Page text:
Search America's historic newspaper pages from 1789-1943 or use the U.S. Newspaper Directory to find information about American newspapers published between 1690-present. Chronicling America is sponsored jointly by the
National Endowment for the Humanities and the Library of Congress. external link Learn more
Image provided by: University of Illinois at Urbana-Champaign Library, Urbana, IL
Newspaper Page Text
WHAT MARSHALL FIELD EMPLOYES THINK OF
THAT XMAS "PRESENT"
That famous big stone building at
the corners of Wabash, Randolph,
Washington and State streets
Marshall Field & Co. has fallen off
its "First Place on State Street" ped
estal. The spirit of the workers is
broken. The big Field family has
had a mental split-up. And all on ac
count of the Christmas "present"
that the parents of the family the
Big Bosses gave the children of the
family the workers. This present,
which came after one of the most
successful years in the history of the
store, was simply a letter of thanks.
While the owners reaped a harvest
xin coin, the employes reaped a har
vest in thanks. And ithe employes
are peeved and disappointed.
Workers in other big State street
stores who got a Christmas present
in the form of a financial lift a"re giv
ing the laugh to Marshall Field em
ployes. And these other big stores
are the ones supposed to run second
to Marshall Field & Co. in class.
Young girls and young men have
trained for expert work in salesman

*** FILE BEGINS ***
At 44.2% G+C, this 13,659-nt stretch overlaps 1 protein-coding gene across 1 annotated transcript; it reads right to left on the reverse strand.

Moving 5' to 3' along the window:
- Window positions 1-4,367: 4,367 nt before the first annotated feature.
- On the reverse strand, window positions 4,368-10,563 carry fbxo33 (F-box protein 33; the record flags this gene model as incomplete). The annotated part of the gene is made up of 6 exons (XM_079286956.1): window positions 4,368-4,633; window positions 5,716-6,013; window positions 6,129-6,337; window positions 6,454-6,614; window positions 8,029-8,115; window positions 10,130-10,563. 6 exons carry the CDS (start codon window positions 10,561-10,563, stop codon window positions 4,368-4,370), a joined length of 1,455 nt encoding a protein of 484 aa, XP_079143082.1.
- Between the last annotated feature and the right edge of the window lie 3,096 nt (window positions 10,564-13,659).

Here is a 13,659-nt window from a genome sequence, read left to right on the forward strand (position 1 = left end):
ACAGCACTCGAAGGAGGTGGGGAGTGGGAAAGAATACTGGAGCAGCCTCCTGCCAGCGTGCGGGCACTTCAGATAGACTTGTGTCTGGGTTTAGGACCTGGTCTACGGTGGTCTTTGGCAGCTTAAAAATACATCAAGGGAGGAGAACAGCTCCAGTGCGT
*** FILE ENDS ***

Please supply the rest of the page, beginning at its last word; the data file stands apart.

ship at these other stores then they
have graduated to Marshall Field &
Co.There has been a feeling of pride
in working for this big institution.
But this feeling drew an awful set
back when, with profits running wild
for the store, nqthing was forthcom
ing for those who did the work.that
brought in the big sales, but "thank
The- f eeling among 'Marshall Field
workers is strong evidence of this.
What hurts more than anything, so
the employes say, is that higher-ups
spread the hint without making it
openly ' that the Big Bosses were
working on a bonus system. And this
bonus idea was fully expected to de
velop during the holiday week. If
thanks is a bonus, the hint panned
out, for that was all that the 4,000
pr more Field workers got, outside of
their regular earned j?ay.
When The Day Book came out
Thursday noon with a story contain
ing! the Christmas "present" that
letter of thanks Field employes
bought it The pews that one paper
in Chicago was carrying what was
big news to Field workers, as well as
workers in other big stores, spread
fast. It seemed that the workers
liked to read about themselves get
ting handed a lemon.
During the afternoon working
hours Field employes whispered all
through the store that The Day Book
was carrying THEIR story, and The ,
Day Book was the main topic of con
versation oehind counters, behind
business office desks, and even with
the little cash girls.
A Day Book man got on one of the
Field store elevators. At the fifth
floor, as three men employes got out,
the elevator man said: "Did you see
that story in" The Day Book?" The
men sinfled,but said nothing.
On the ninth floor The Day Book
man watched a young lady come out
of the general offices, go down the
eleYator and to" the news stand, pur
chase severaj copies of The Day
Book, with that story in it, and take
them back to the general offices.
A young salesman on another floor
was asked if he had ever received a
bonus of any kind from Marshall
Field & Co. "Well, I was offered 'a
bonus at one time," he said, "but the
idea didn't appeal to me. I was told
at one Christmas time that a year
later I would receive a bonus on all '
increased sales over the previous
year. When I got to thinking about
the plan it struck me that the em
ployers t could get me to plug unusu
ally hard for the year, in order to get
a little bonus. Then the next year,
if I didn't plug unusually hard and
my sales fell off a bit, they could
come back and ask me what the
matter was. The speeding-up bonus
I system didn't appeal to me, That's
&&&$ tvr fHhrftmrt -